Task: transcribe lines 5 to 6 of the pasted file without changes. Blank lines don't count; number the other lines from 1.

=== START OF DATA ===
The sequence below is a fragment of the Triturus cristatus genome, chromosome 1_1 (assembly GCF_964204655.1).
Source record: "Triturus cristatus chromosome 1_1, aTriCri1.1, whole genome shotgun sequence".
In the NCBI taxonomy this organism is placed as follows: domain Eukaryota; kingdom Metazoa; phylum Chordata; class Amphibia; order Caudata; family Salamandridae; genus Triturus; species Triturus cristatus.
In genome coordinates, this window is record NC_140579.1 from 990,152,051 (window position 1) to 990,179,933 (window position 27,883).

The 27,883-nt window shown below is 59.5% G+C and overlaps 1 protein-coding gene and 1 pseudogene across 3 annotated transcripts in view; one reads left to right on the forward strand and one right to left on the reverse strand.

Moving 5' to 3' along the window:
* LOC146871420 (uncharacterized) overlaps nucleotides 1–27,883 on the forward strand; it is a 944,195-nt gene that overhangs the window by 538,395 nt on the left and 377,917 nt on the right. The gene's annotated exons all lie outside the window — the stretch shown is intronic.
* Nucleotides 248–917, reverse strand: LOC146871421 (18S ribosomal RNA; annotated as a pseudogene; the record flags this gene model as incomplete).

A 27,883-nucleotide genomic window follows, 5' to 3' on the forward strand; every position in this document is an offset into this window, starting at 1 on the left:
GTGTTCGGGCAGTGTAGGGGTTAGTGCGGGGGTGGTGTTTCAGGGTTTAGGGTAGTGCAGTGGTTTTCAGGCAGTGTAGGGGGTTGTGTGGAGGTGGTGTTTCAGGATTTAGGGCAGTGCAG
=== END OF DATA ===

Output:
The 27,883-nt window shown below is 59.5% G+C and overlaps 1 protein-coding gene and 1 pseudogene across 3 annotated transcripts in view; one reads left to right on the forward strand and one right to left on the reverse strand.

Moving 5' to 3' along the window: